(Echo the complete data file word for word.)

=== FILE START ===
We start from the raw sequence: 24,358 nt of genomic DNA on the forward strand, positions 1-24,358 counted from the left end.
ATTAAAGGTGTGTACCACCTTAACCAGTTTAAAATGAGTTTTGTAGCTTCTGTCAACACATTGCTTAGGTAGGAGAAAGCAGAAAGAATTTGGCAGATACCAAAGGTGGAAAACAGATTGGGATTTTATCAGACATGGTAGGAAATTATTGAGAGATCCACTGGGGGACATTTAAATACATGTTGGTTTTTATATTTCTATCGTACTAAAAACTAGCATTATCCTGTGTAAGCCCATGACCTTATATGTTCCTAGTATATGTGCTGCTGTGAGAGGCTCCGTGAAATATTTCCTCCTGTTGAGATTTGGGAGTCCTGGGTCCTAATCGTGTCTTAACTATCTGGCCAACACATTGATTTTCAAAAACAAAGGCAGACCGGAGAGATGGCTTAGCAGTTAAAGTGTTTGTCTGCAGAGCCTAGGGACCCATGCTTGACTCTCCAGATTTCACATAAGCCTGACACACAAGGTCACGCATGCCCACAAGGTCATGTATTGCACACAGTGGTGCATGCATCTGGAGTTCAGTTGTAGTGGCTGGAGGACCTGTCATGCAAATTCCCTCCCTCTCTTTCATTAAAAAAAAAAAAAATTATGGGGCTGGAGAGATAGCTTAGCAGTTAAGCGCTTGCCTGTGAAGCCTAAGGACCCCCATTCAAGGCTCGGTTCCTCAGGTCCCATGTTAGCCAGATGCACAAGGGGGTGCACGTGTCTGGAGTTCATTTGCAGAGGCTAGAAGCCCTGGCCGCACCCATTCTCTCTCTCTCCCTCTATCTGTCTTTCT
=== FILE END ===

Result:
We start from the raw sequence: 24,358 nt of genomic DNA on the forward strand, positions 1-24,358 counted from the left end.
ATTAAAGGTGTGTACCACCTTAACCAGTTTAAAATGAGTTTTGTAGCTTCTGTCAACACATTGCTTAGGTAGGAGAAAGCAGAAAGAATTTGGCAGATACCAAAGGTGGAAAACAGATTGGGATTTTATCAGACATGGTAGGAAATTATTGAGAGATCCACTGGGGGACATTTAAATACATGTTGGTTTTTATATTTCTATCGTACTAAAAACTAGCATTATCCTGTGTAAGCCCATGACCTTATATGTTCCTAGTATATGTGCTGCTGTGAGAGGCTCCGTGAAATATTTCCTCCTGTTGAGATTTGGGAGTCCTGGGTCCTAATCGTGTCTTAACTATCTGGCCAACACATTGATTTTCAAAAACAAAGGCAGACCGGAGAGATGGCTTAGCAGTTAAAGTGTTTGTCTGCAGAGCCTAGGGACCCATGCTTGACTCTCCAGATTTCACATAAGCCTGACACACAAGGTCACGCATGCCCACAAGGTCATGTATTGCACACAGTGGTGCATGCATCTGGAGTTCAGTTGTAGTGGCTGGAGGACCTGTCATGCAAATTCCCTCCCTCTCTTTCATTAAAAAAAAAAAAAATTATGGGGCTGGAGAGATAGCTTAGCAGTTAAGCGCTTGCCTGTGAAGCCTAAGGACCCCCATTCAAGGCTCGGTTCCTCAGGTCCCATGTTAGCCAGATGCACAAGGGGGTGCACGTGTCTGGAGTTCATTTGCAGAGGCTAGAAGCCCTGGCCGCACCCATTCTCTCTCTCTCCCTCTATCTGTCTTTCT